United States General Accounting Office Testimony GAO For Release Alternative Agriculture: on Delivery Federal Incentives and Farmers' Opinions Expected at 10:00 a.m. Thursday, March 15, 1990 Statement of Carl Wisler, Director for Planning and Reporting Program Evaluation and Methodology Division Before the Subcommittee on Department Operations, Research, and Foreign Agriculture Subcommittee on Conservation, Credit, and Rural Development Committee on Agriculture House of Representatives GAO/T-PEMD-90-9 GAOForm160(12/87) / Mr. Chairmen and Members of the Subcommittees: It is a pleasure to be here today to discuss our recently completed study of federal farm programs and how they contribute to, or inhibit the use of, alternative farm production methods.1 Interest in alternative agriculture has grown substantially in recent years in response to increasing evidence of health, environmental, and economic problems related to conventional agriculture. A basic strategy of alternative agriculture is the reduction in the use of nonrenewable resources, particularly agrichemical inputs, through the use of diverse crop rotations, integrated pest management, mechanical weed control, and other practices. Many researchers, farmers, and consumers believe that alternative agriculture practices can help lower health risks, protect farm resources, reduce environmental damage, and improve long-term farm profitability and competitiveness. Although a large number of farms in the United States use one or more alternative practices in conjunction with their more dominant use of conventional practices, few farms have fully adopted the goals and practices of alternative agriculture. Several hypotheses have been advanced as to why this is so. Farmers may perceive that alternative agricultural practices 1The full details of this work are presented in our report entitled Alternative Agriculture: Federal Incentives and Farmers' Opinions, GAO/PEMD-go-12 Washington, D.C.: February 1990). 1 would lower crop yields and profits. Lack of information about workable alternatives or simple reluctance to change might also hinder their adoption. Farmers may also lack markets for some alternative crops, the financial resources to change labor and machinery, or the skills needed for more complex management. Finally, since government farm policies significantly influence farm profits, credit, and insurance availability and the development and transfer of research information to farmers, these policies may--intentionally or unintentionally-- institutionalize the use of conventional practices and contribute to the reluctance of farmers to adopt alternatives. Let me begin by briefly highlighting the key results of our study. We found that federal farm programs do provide strong incentives for farmers to grow program crops and to specialize in them year after year. These incentives reinforce farmers' use of conventional farming practices and make it economically difficult for them to adopt alternative practices. If the Congress wants to encourage the adoption of alternative agriculture, then the federal farm programs, and particularly the crop acreage base system, will have to be modified so that farmers have greater flexibility to make production changes without suffering undue financial consequences. Yet, because many other factors such as market prices and agronomic conditions also influence farmers' crop selection and production practices, changing the farm programs alone may not be sufficient to bring about any 2 significant increase in the adoption of alternative agriculture. Before turning to any further discussion about farm program influences, let me first address some of the key concerns about conventional agriculture that have been raised and provide an overview of the characteristics of alternative agriculture. CONVENTIONAL AGRICULTURE Agriculture in the United States is highly productive. Food supplies are abundant, of high quality, and relatively inexpensive. Farmers today produce roughly twice as much per acre as they did in the 1940's. These productivity gains were spurred by increased farm specialization, mechanization, use of synthetic fertilizer and pesticides, and other technological innovations. While farm labor decreased by 56 percent between 1960 and 1987, agrichemical use on major crops rose 244 percent. Despite the impressive productivity of our nation's farms, several health, environmental, and economic challenges face conventional agriculture today. Health Concern is growing among consumers that harmful residues from agrichemicals are appearing in the food they eat and the water they drink. Although the National Research Council has 3 suggested that the pesticide residues consumed in the average diet do not make a "major contribution to the overall risk of cancer for humans," many agrichemicals have been shown to cause tumors and other health problems in laboratory animals. Because knowing precisely how dangerous such agrichemicals are to human health is quite difficult, these fears are likely to persist. Health concerns can create economic risks for farmers. If consumers perceive that an agrichemical is harmful, purchases of treated crops can fall sharply, as they did with Alar-treated and other apples in early 1989. And, if perceptions are borne out by facts-- for example, when an agrichemical is shown to cause unreasonable health risks -- it can be banned for use by the Environmental Protection Agency. Thus, whether food safety concerns are justified or not, farmers who rely on agrichemicals are at economic risk. They may face a loss of productivity if agrichemicals become unavailable for use or a loss of income if they cannot sell products treated with them. Environment Conventional agriculture has contributed to environmental problems involving soil erosion and water pollution. Intensive farm production methods and the cultivation of highly erodible lands have contributed to the loss of some 3 billion tons of soil each year. Estimates of the farm-related costs of soil erosion 4 range as high as $18 billion per year. Agriculture is also a primary nonpoint source of water pollution, contributing up to 50 percent of all the suspended sediments and 50 to 70 percent of the nutrients found in surface water supplies. Sediment and nutrient pollution obstruct waterways, limit recreational use, increase water purification costs, and harm plant and animal life, including fisheries. Estimates of the total economic costs associated with agricultural surface water pollution range between $2 billion and $16 billion per year. Groundwater contamination from agricultural pesticides has appeared in 26 states, and the U.S. Department of Agriculture (USDA) estimates that 46 percent of all counties in the United States contain groundwater susceptible to contamination from agrichemicals. Economics The long-term profitability and competitiveness of farming in the United States are uncertain. Average real net farm income was 25 percent lower in the 1980's than it was in the 1960's, even though government spending on farm income stabilization has been twice as high. According to USDA estimates, about one third of a 11 farm operators were st ill in questionable economic health at the end of 1988, because they had marginal income, marginal solvency, or both, even though the 5 "farm crisis" of the mid-1980's was over. One key reason why net income declined is that farmers found it necessary to spend more of their farm revenue on variable production costs. Farm exports also fell sharply in the 1980's and, although they increased in 1987 and 1988, it is uncertain whether additional lost market shares can be recaptured. ALTERNATIVE AGRICULTURE Concerns about conventional agriculture have focused attention on alternatives that attempt to promote consumers' and farmers' health, maintain environmental stability, enhance farmers' profitability, and produce the agricultural goods that meet society's needs. Proponents of such an "alternative agriculture" contend that by using less synthetic fertilizer and pesticide, farmers can reduce production costs and thereby increase profits. Reducing agrichemical use can also decrease pollution, thus improving water quality, while easing consumers' and farmers' health concerns and problems. Furthermore, advocates of alternative agriculture believe that farm productivity can be maintained even with reduced agrichemical use. Alternative agriculture can best be illustrated by contrasting its practices with those of conventional agriculture regarding the four key farm management decisions: crop choice, pest and weed control, soil fertility, and soil cultivation. (See table 1.). 6 Table 1: Farm Practices Agricultural Conventional practice Alternative practice component Crop choice Specialize; plant most Increase diversity, use profitable crop on same multiyear rotations, ground year after year and develop integrated crop and livestock operations Pest and weed Apply synthetic Use integrated pest control insecticides, herbicides, management, natural and fungicides predators, resistant crops, crop varieties well-suited to agronomic conditions, crop rotations, mechanical cultivation, and intercropping Soil Apply synthetic Use crop rotations, fertility fertilizer, especially legumes to fix nitrogen, nitrogen products such as and livestock manures anhydrous ammonia and urea Soil Cultivate highly prepared Maintain protective cultivation seed beds cover on soil and plow to minimize soil erosion and loss of soil moisture 7 These practices are distinctly different, although farms often blend conventional and alternative practices. Farms, consequently, are more or less conventional or alternative, rather than simply being one or the other. They are usually labeled "conventional" or "alternative" for their main tendencies, not because they fall completely within either category. Because conventional and alternative farm practices overlap, moving from one to the other may not necessarily require dramatic changes in techniques. For example, carefully targeted applications of pesticides can help control insects and diseases while reducing the use of agrichemical inputs. Growing legumes, using manure efficiently, and following the guidelines of regular soil tests can enhance fertility and reduce the need for synthetic fertilizers. Broadening crop rotations to include a variety of cash crops, legumes, and hay can also improve soil quality, cut down on erosion, and break insect and disease cycles. Using different cultivation techniques and cover crops to control weeds can limit the need to use herbicides. These are all alternative techniques that lead to significant reductions in agrichemical inputs. FARM PROGRAMINFLUENCES 8 Federal policy has traditionally had an important influence on the agricultural sector by supporting farm income and regulating production. Several proponents of alternative agriculture believe that federal policy has been a key factor encouraging the use of conventional farm practices and discouraging the use of alternative farm practices. Of particular concern to critics of federal policy are a number of different incentives embodied in two types of programs: commodity price and income support programs and farm credit and crop insurance programs. Commodity Price and Income Support Program Incentives Proponents of alternative agriculture argue that the farm programs give farmers incentives to -- grow only a small group of selected program crops, -- grow the same program crops year after year instead of planting diverse crop rotations, -- overproduce program crops, and -- plant program crops on land best left unfarmed. Incentives to Grow Only Program Crops The farm programs support, to varying degrees, the production of 16 commodities. By supporting only these crops, 9 the farm programs offer incentives to farmers to devote more resources (land, capital, and so on) to the production of supported crops and less to nonsupported crops. Program crops, especially those given higher levels of support, have tended to displace nonprogram crops, or program crops receiving less support, in areas where the crops could be substituted. The acreage planted with 3 of the most important program crops (corn, soybeans, and wheat), for example, increased from about 45 percent of total crop acreage in 1960 to almost 60 percent in 1987. However, the farm programs alone have not been responsible for the changes in crop acreage uses. Improvements in crop yields and better market prices have also been important influences. Incentives to Grow the Same Crops Year After Year Program support payments depend on a farmer's "crop acreage base," and this base is determined by the 5-year moving average of acres planted. Farmers thus have incentives to plant program crops even when alternative crops have higher current returns, if expected future returns for program crops are higher. Expected future returns from crop programs are also capitalized into the value of the farmland. Thus, the farm programs can make expected returns to program crops higher and more stable than alternative crops with regard to both current and future returns. 10 Incentives to overproduce program crops The farm programs can also encourage increased production per acre of these crops. The incentives to boost per-acre production correspond to three program features: deficiency payments, nonrecourse loans, and required acreage reductions. Before 1986, farmers received deficiency payments based on their crop "program" yields. Farmers could increase their deficiency payments by increasing these program yields. The ability to increase program yields by maximizing actual yields provided clear incentives to use more agrichemical inputs. The Food Security Act of 1985 placed a cap on program yields, thus significantly reducing this incentive. But because the Congress may reverse this policy, as farmers are aware, there are some continued inducements to farmers to boost their actual yields. Since nonrecourse loan payments are made on current actual yields, they may induce farmers to increase production to obtain a larger loan. If market prices for a crop are below the loan rate, a farmer can forfeit the crop to the government and keep the loan. It has generally been assumed that whenever the loan rate is above the market price, marginal returns are raised and farmers have incentives to apply more inputs to boost yields. Acreage reduction provisions may also contribute to the 11 intensity with which land is farmed. Since farmers are required to hold some of their crop acreage base out of production to receive farm program benefits, they may farm their remaining acreage more intensively to make up for the production lost from idle acreage. Furthermore, since farmers may have less land under production, they may be able to concentrate greater available resources toward increasing production. Incentives to plant program crops on land best left unfarmed Program support may also have encouraqed farmers to produce program-supported crops on marginal lands, such as wetlands or land susceptible to high rates of erosion. The sodbuster and swampbuster conservation provisions created by the Food Security Act of 1985 restrict farmers' opportunities to cultivate fragile lands. Placing land in the Conservation Reserve Program also reduces the total acreage under production. However, highly erodible land that was previously entered into the programs can be kept under production, although the Food Security Act of 1985 requires farmers to develop conservation compliance plans on such acreage. Farm Credit and Crop Insurance Program Influences Proponents of alternative agriculture claim that farm credit and insurance opportunities may be limited for farmers who use 12 alternative farming practices. The basis for this assertion is that farm lenders and insurers are more likely to place greater emphasis on the use of conventional farm practices and are less likely to invest in or provide protection for alternative practices. Lenders concerned about an applicant's expected cash flow and ability to repay a loan often require detailed information on past crop production yields and farm management input practices. An applicant who does not have a well- established production history or does not use generally accepted conventional farm practices may be considered a higher lending risk, thus requiring more stringent loans. Similarly, farm practices play a role in the way crop insurance premium rates are structured and insurance claims are settled. The crop insurance program will not pay damages on any crop acreage if the farming practices being used are not in accordance with the farming practices--usually conventional ones--used to establish the premium rates. Proponents of alternative agriculture also claim that credit-lending policies work against the adoption of alternative practices because many lenders can require that applicants participate in the farm commodity programs as a condition for loan approval. Therefore, farmers wanting to switch from program crops to alternative crops may find it harder to qualify for a loan. For producers of alternative crops, the availability of 13 crop insurance can also be a limiting factor. Although insurance from the Federal Crop Insurance Corporation is available on more than 40 different crops, insurance on these crops is not available in every county and, for many other crops, federal crop insurance is not available at all. FARMERS' OPINIONS Rather than conclude that farm program incentives are the unique factors involved in the adoption of alternative farming practices, we decided to query farmers directly on their opinions about the farm programs and alternative agriculture. We asked a sample of 74 farmers a set of structured questions about factors that influence their planting decisions, the strategies they believe are important to reduce farm risk, the sustainability of their farms, the influence of the farm programs, and the possible barriers to the adoption of alternative production practices. (See appendix I.) Our survey results are presented to help answer three questions: (1) What are these farmers' opinions about the issues? (2) How strongly do they feel about particular issues? (3) Are there differences of opinion among different types of farmers? Although we visited a variety of different farms, our analysis of the farm operations showed that they could be usefully divided into two groups: "specialized" and "diversified" 14 farms. We defined specialized farms as those that have a high percentage of their farmland concentrated in a small number of commodity crops, while diversified farms grow greater numbers of crops in relatively smaller portions. By distinguishing between relatively specialized and diversified farms, we were able to examine more closely key claims put forth by proponents of alternative agriculture --that the federal farm programs provide incentives for farmers to become and remain highly specialized in program crops and that such specialization leads farmers to choose conventional farm practices. Factors Influencing Planting Decisions Decisions about what crops to grow heavily influence the kinds and quantities of inputs that are used to control weeds, insects, diseases, and soil fertility. We asked farmers to rate 10 possible factors that might influence their decisions about what crops to plant. As shown in table 2, farmers responded that the federal farm programs, particularly "the desire to keep my crop acreage base," have a large influence on their planting decisions. The farmers also believed, however, that other factors such as experience with the crop, availability of markets, and crop prices are quite important. The specialized group of farmers gave greater importance to the crop acreage base factor and less importance to prices or markets; the diversified group of farmers gave greater weight to experience, markets, and 15 crop prices in determining what to plant. 16 Table 2: Factors Influencing Planting Decisionsa Factor Farmers interviewed All Specialized Diversified Desire to keep crop acreage base 4.09 4.26 3.91 Experience with the crop 4.00 3.60 4.48 Availability of markets 3.78 3.46 4.12 Farm program benefits 3.76 3.77 3.74 Need to rotate crops 3.76 3.80 3.72 Crop prices 3.74 3.37 4.08 Availability of equipment 3.26 3.03 3.49 Availability of labor 2.87 2.62 3.11 Need to produce feed 2.83 2.63 3.03 Conservation compliance 2.55 2.29 2.85 al = no influence: 3 = moderate influence; 5 = large influence. 17 Ways To Reduce Farm Risks We asked the farmers about the strategies they choose to reduce the economic risks they face. As shown in table 3, the farmers strongly believed that participating in the federal farm programs to get at least a fixed minimum price for their crops is an important way to reduce the economic risks of farming. To a lesser degree, the farmers also thought that diversifying their operation with crops and livestock is a good way to reduce risks. The specialized farmers, however, viewed diversification as a less-important strategy, whereas the more diversified farmers we interviewed considered it to be very important. Fewer than half the farmers favored buying crop insurance to reduce risk. Furthermore, only a small percentage of these farmers considered applying extra fertilizer or pesticides to their crops as a good way to reduce risk. 18 Table 3: Ways to Reduce Farm Riska All Specialized Diversified Response Yes -- No Yes -- No Yes -- No Enter farm programs 65 6 33 2 32 4 Diversify with crops 57 14 24 11 33 3 Diversify with livestock 43 28 19 16 24 12 Buy crop insurance 31 40 20 15 11 25 Use "extra" fertilizer 11 60 2 33 9 27 Use "extra" pesticide 5 66 2 33 3 33 aNumbers are numbers of respondents. 19 Influence of the Farm Programs on Farmers' Behavior We also asked the farmers about the influence of federal farm programs on their actions. As shown in tables 4 and 5, the farmers responded that participating in the farm programs encourages them to grow only program crops and makes it difficult to switch crop rotations, somewhat problematic to grow nonprogram crops, and easier to get credit. The farmers did not believe that the farm programs had much influence on other farm practices, such as their use of agrichemicals or crop yield goals. The specialized farmers believed more strongly than the diversified farmers that the farm programs make it difficult to switch rotations and grow nonprogram crops. In subsequent questions, we asked the farmers about their interest in planting other crops. Fifty-seven percent indicated that they had considered planting some other crop. Most of these farmers considered planting either more of their existing crop mix or more of some other program-supported crop. The farmers provided a variety of reasons for not being able to plant other crops, such as the weather, the lack of markets, and the lack of flexibility in the farm programs. Seventy-five percent of the farmers said they would consider growing some other crop if their existing program crop acreage bases were protected. Several of these farmers stated that the farm programs should provide more 20 flexibility to enable them to switch crops without loss of established acreage bases. 21 Table 4: "Does Participating in the Farm Program Encourage You to -----7~*a. Behavior All Specialized Diversified Grow only program crops 2.18 2.14 2.22 Specialize in one crop 3.22 3.00 3.42 Get crop insurance 3.31 3.00 3.63 Use more fertilizer 3.33 3.23 3.43 Use more herbicide 3.43 3.31 3.54 Grow best crop rotation 3.44 3.74 3.16 Expand farm size 3.51 3.63 3.40 Produce higher yields 3.60 3.60 3.59 Use more pesticides 3.63 3.51 3.73 Raise crops and livestock 3.69 3.63 3.75 Borrow more 3.94 3.86 4.03 aFarmers were asked whether participation in the farm program encouraged them to engage in the behaviors listed. Responses ranged from 1 = strongly agree through 3 = no effect to 5 = strongly disagree. 22 Table 5: "Does Participating in the Farm Program Make It -----?"a Behavior All Specialized Diversified Difficult to switch rotations 1.94 1.63 2.25 Easier to get credit 2.17 2.31 2.03 Tough to grow non-program crops 2.41 2.00 2.81 Tough to raise crops/livestock 3.13 3.09 3.17 Easier to grow one crop 3.30 3.06 3.53 Important to expand 3.43 3.40 3.46 More important to get insurance 3.51 3.51 3.50 Less important to use fertilizer 3.77 3.86 3.69 Less important to use pesticide 3.90 3.88 3.91 Less important to use herbicide 3.97 4.03 3.92 aFarmers were asked whether participation in the farm program made these behaviors likely. Responses ranged from 1 = strongly agree through 3 = no effect to 5 = strongly disagree. 23 Farmers' Opinions About Sustainability We asked the farmers what they thought about their farms' prospects into the foreseeable future. Ninety-seven percent of the farmers said they intended to continue planting their current crop mix and expected their use of agrichemical inputs, environmental conditions, and farm economics to be similar to the present. As illustrated in table 6, the farmers were somewhat optimistic about their crop yields and farm profits in the future but saw only minimal changes to input use and environmental conditions. 24 Table 6: Effects of Continuing Current Crop Rotationa Effect All Specialized Diversified Input Herbicide 3.11 3.11 3.11 Pesticide 3.11 3.20 3.03 Fertilizer 2.96 3.00 2.92 Environment Erosion 3.23 3.40 3.06 Weed problems 3.13 3.11 3.14 Water quality 3.06 3.00 3.12 Pest problems 3.01 3.00 3.03 Soil fertility 2.63 2.66 2.60 Economics Profits 2.61 2.65 2.57 Crop yields 2.31 2.29 2.34 aEffects ranged from 1 = large increase through 3 = no change to 5 = large decrease. 25 Barriers to the Adoption of Alternative Practices We asked the farmers to identify factors that are barriers to the adoption of alternative agriculture. As seen in table 7, the farmers identified a great many barriers that make it difficult to adopt alternative agriculture. The farmers responded that the federal farm programs provide barriers to alternative agriculture, yet the farmers also strongly agreed that there are many other barriers not directly related to the federal farm programs. The farmers believed that adopting alternative agriculture may require greater management skills and cause greater weed problems, lower yields, and lower profits. The lack of farm labor, and the opinion that their work load may increase, also appeared to discourage farmers from embracing alternative practices. The farmers stressed that many alternative practices might be technically feasible on their farms, but for a variety of reasons they believed they were impractical or too costly. 26 Table 7: Barriers to the Adoption of Alternative Agriculturea Potential barrier All Specialized Diversified Greater management is required 1.61 1.63 1.59 Yields may decline 1.66 1.56 1.76 Weeds may increase 1.76 1.86 1.66 Profits may decline 1.89 1.80 1.97 Farm labor is unavailable 1.89 2.06 1.71 Need to maintain crop acreage base 1.90 1.80 2.00 Work load may increase 1.96 2.09 1.82 Current system works well 1.99 2.09 1.88 Lack of information 2.11 2.14 2.09 Loans are more difficult to get 2.13 2.23 2.03 Loss of federal benefits 2.39 2.54 2.24 Markets are not available 2.43 2.40 2.46 Rotations are not allowed in program 2.49 2.23 2.74 Livestock will be needed 2.53 2.26 2.80 Alternative techniques are not allowed on rental land 2.89 2.47 3.26 Crop insurance may be more difficult to get 2.77 2.94 2.60 No vacations will be possible 2.91 3.34 2.45 Neighbors "won't understand" 3.27 3.29 3.26 aBarriers ranged from l= strongly agree through 3 = feel neutral to 5 = strongly disagree. 27 Obtaining Credit and Crop Insurance In our interviews with farmers, we asked them if lenders and insurers inquired about their farm practices and participation in the farm commodity programs. Forty-seven percent of the farmers said that lenders had asked them about participation in the farm programs but only 10 percent said lenders inquired about farm production practices. Eighteen percent of the farmers, though, said that lenders recommended they participate in the programs in order to qualify for a loan, but virtually no farmers said that lenders suggested that they change their farm practices. The farmers overwhelmingly agreed that farm practices and commodity program participation are not a consideration when applying for crop insurance or in settling insurance claims. SUMMARY Our farmer interviews support the claims made by proponents of alternative agriculture that there are strong incentives to grow only program crops and to keep growing the same program crops year after year. The farmers also agreed that participating in the farm programs makes it difficult to grow nonprogram crops and difficult to switch crop rotations. The desire to both maintain program crop acreage bases and receive program benefits influenced farmers' decisions about crop 28 choices. By maintaining program crop acreage bases, farmers are able to obtain the full benefits of the commodity programs. Yet, maintaining crop acreage bases generally means planting the same program crop year after year. Growing program crops is less risky for farmers, because the programs provide available markets and guaranteed minimum prices. The crop acreage base system makes it economically difficult for farmers to move toward more- diverse crop rotations. The loss of program benefits that would result from giving up program crop acreage and using it to grow alternative crops is a key economic disincentive farmers must consider. The farmers we interviewed showed a strong interest in greater program flexibility that would allow them to grow other program crops without losing established crop acreage bases. We found no evidence in our interviews to support the claim that current program provisions have led farmers to increase production or cultivate marginal lands. The farmers in general responded that the programs did not influence their use of agrichemicals or other farm production methods. The farmers also reported that their use of farm practices was not an issue when applying for a loan or taking out crop insurance. However, about one fifth said that lenders suggested they participate in the farm programs. 29 CONCLUSION We believe that the results of our study have two important implications: -- To the extent that the federal farm programs make it difficult for farmers to grow other crops and implement more diverse crop rotations, they act as a barrier to the adoption of alternative agriculture. The farmers who are the most specialized in the production of program crops are the ones facing the strongest disincentives. -- The farm programs have a great influence on crop choice. Crop selection in turn strongly influences the types and amounts of production inputs that are required. Thus, even though the farm programs may not have a strong and direct effect on production methods, they do have a major indirect effect on input use. If the federal government wants to encourage farmers'to adopt alternative agricultural practices, it will need to change its farm programs. To give farmers greater flexibility to grow diverse crop rotations, the crop acreage base system in particular will need to be modified. However, a different farm program may not be sufficient by itself to bring greater adoption of alternative agriculture. 30 Although the farm programs appear to have a strong influence on farmers' planting decisions, which in turn affects their choice of production methods, other factors appear to play an important role as well. As indicated in our farmer-survey responses, farmers have serious concerns about the effectiveness of alternative agriculture, particularly factors that relate to its economic viability and technical utility. Also, farmers may themselves be reluctant to change their practices without increasing their technical knowledge and managerial skills. Furthermore, market forces may still provide incentives to apply large amounts of agrichemicals on highly specialized farms. Understanding the factors that may influence the adoption of alternative agriculture is much more complex than most people think. It is not just a matter of changing farm policy incentives or disincentives. Other factors as well--such as economic market conditions, farmers' attitudes, and evidence of the effectiveness of alternative production practices--are also likely to have an important impact on the use of alternative agriculture. Even if changing the crop acreage base system will not by itself transform these circumstances, it is still a prerequisite if a major move to alternative agriculture is desired. In sum, we believe that providing greater flexibility in the programs to allow farmers the opportunity to make production changes will be a critical first step toward 31 increasing the use of alternative agriculture methods in the United States. Mr. Chairman, this concludes my prepared statement. I will be happy at this time to respond to any questions the Subcommittee may have. 32 ' APPENDIX I APPENDIX I STUDY SCOPE AND DESIGN We designed our study to evaluate the extent to which federal farm programs create incentives that influence farmers' crop selection and production practices. We selected for review those components of the federal farm programs that have major importance for the economics of farming. We also looked at the federal components that have been identified in the literature as having potentially important implications for the adoption of alternative agriculture. From these criteria, we chose to examine the commodity price and income support, federal farm credit, and federal crop insurance programs. We narrowed the scope of our study to the major commodity cash crops covered by the price and income support programs--namely feed grains, wheat, cotton, and soybeans. We also included the main farm operating and ownership loan programs of the Farmers Home Administration (FmHA) and the Federal Crop Insurance Corporation (FCIC) programs, which subsidize insurance coverage on many different farm commodities. Our study includes a number of evaluation components. To learn more about the characteristics of alternative agriculture and its use, we conducted an information synthesis. Our synthesis involved reviewing available research studies and other 33 APPENDIX I APPENDIX I relevant literature, as well as interviewing researchers, public interest group representatives, and various experts in the field. We also examined federal agriculture legislation, program regulations, and administrative provisions that pertained to the price and income support, credit, and insurance programs in order to identify program objectives, interactions, and intended effects. We supplemented this work by interviewing officials from USDA's Agricultural Stabilization and Conservation Service, FmHA, FCIC, Extension Service, and Economic Research Service and others knowledgeable about federal agriculture policies and programs. Our final evaluation component was a set of interviews with farmers to learn how programs are implemented at the local level and to obtain farmers' views about the influence of farm programs on their farm practices. We visited seven farm counties in different parts of the country and interviewed 74 farmers, various state and local farm officials, and agricultural researchers at nearby land-grant universities.2 We chose local farm areas that were concentrated in the major commodity production areas and selected counties within these areas where agriculture was a key part of the economy and where the federal programs were a key part of 2The seven study sites included Colquitt County, Georgia; McLean County, Illinois; Boone County, Iowa; Cowley County, Kansas; Robeson County, North Carolina: Brookings County, South Dakota; and Dane County, Wisconsin. 34 APPENDIX I APPENDIX I agriculture, as indicated by farmers' participation and federal farm program spending. In addition, we considered information on farm and farmer-related characteristics in the counties and tried to select counties that contained at least some farms devoted to alternative farming practices. Local extension service officials assisted us in selecting a sample of farmers to interview. We chose farmers who generally owned their own farms, had farmed for many years, relied on farming for their livelihood, grew program-supported crops, participated in the farm programs, and typically used conventional farming practices. We also identified a small number of farmers who used or were in the process of developing alternative practices. Because information about farm program influences is fairly limited, and since we examined data from only a small, judgmentally selected sample of farmers in a few locations, our findings cannot be generalized to other farmers or farm areas. However, when the farmers in our sample are compared to their peers, they do not appear, collectively, to be unusual regarding farm size, crop types, and management practices. 35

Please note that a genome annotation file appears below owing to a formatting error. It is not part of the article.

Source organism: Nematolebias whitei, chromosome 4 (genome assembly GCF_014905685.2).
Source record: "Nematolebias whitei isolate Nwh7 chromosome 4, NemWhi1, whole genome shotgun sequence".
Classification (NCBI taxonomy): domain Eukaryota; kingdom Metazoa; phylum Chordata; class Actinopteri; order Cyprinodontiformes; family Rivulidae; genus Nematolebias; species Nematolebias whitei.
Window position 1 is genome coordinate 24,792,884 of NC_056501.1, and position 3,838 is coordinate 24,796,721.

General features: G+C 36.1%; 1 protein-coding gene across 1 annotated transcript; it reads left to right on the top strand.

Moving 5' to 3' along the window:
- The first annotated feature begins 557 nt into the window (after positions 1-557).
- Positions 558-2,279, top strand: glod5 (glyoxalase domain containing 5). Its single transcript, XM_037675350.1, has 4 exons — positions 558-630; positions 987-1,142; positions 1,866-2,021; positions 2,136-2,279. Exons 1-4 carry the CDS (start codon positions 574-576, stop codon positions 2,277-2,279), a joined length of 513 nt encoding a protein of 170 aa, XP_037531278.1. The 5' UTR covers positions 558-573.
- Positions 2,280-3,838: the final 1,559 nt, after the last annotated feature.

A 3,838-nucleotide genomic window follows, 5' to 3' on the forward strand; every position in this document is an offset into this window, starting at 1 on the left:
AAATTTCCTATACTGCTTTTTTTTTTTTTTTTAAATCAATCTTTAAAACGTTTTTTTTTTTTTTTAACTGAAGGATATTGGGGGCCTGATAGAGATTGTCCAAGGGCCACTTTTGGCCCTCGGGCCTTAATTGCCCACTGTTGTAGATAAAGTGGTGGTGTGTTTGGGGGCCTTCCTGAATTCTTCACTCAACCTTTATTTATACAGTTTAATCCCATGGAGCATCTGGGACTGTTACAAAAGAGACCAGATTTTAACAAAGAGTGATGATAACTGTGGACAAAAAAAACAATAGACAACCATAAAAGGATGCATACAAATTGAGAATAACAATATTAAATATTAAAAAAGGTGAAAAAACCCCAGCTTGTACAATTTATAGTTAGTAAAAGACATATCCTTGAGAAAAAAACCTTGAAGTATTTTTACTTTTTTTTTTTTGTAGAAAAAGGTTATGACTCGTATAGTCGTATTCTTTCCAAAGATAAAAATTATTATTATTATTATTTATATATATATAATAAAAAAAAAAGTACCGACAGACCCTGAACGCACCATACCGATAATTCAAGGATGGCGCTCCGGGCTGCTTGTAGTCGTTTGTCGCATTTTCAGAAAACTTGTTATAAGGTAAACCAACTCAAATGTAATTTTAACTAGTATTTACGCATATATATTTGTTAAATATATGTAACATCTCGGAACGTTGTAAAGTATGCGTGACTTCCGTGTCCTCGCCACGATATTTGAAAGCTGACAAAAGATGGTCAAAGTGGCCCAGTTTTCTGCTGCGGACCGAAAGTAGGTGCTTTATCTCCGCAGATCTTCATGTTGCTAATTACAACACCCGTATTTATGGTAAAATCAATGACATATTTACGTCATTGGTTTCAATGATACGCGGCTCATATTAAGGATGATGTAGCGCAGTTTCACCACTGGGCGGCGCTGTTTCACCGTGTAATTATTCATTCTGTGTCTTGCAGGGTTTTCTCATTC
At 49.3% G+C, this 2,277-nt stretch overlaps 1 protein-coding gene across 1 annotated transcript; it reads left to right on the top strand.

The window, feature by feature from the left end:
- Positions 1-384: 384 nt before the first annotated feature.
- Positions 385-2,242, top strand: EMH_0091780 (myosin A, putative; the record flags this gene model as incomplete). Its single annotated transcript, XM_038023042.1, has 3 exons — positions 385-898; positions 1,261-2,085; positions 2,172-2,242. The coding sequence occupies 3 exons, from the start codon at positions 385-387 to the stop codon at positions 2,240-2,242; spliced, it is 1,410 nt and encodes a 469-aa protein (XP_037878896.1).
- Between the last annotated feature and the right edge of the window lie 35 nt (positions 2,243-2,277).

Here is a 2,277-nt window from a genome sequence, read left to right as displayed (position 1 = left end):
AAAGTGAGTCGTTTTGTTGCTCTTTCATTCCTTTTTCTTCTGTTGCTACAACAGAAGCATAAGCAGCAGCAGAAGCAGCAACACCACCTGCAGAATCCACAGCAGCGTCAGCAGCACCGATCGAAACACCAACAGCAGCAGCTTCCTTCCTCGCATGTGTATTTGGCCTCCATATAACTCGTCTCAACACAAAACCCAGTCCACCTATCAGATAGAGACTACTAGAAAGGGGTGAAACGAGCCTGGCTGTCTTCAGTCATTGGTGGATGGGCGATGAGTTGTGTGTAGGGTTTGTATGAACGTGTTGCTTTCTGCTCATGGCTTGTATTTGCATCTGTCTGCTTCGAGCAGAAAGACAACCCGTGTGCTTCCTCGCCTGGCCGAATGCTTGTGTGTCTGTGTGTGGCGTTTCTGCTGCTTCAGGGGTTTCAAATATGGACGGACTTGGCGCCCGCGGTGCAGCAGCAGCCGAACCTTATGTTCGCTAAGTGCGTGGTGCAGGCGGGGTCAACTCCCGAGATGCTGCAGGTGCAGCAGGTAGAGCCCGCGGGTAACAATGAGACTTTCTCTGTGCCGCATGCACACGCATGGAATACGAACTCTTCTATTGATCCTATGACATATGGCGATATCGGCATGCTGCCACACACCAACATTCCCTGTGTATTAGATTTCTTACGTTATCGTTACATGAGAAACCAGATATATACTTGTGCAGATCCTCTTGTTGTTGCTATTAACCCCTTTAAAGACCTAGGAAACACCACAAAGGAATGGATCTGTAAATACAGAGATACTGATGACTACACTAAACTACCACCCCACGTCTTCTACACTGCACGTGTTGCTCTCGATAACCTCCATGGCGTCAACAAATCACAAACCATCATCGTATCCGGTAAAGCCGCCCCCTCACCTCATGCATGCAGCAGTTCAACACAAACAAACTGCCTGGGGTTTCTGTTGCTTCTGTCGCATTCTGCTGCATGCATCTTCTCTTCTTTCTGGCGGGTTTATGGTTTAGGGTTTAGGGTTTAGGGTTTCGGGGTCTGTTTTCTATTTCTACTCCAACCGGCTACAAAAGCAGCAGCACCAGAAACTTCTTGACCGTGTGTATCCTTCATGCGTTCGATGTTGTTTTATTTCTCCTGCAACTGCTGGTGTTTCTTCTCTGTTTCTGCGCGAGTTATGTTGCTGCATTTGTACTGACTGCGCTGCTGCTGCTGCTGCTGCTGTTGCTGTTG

Alternative Agriculture: Federal Incentives and Farmers' Opinions
Published by the Government Accountability Office on 1990-03-15.
Below is a raw (and likely hideous) rendition of the original report. (PDF)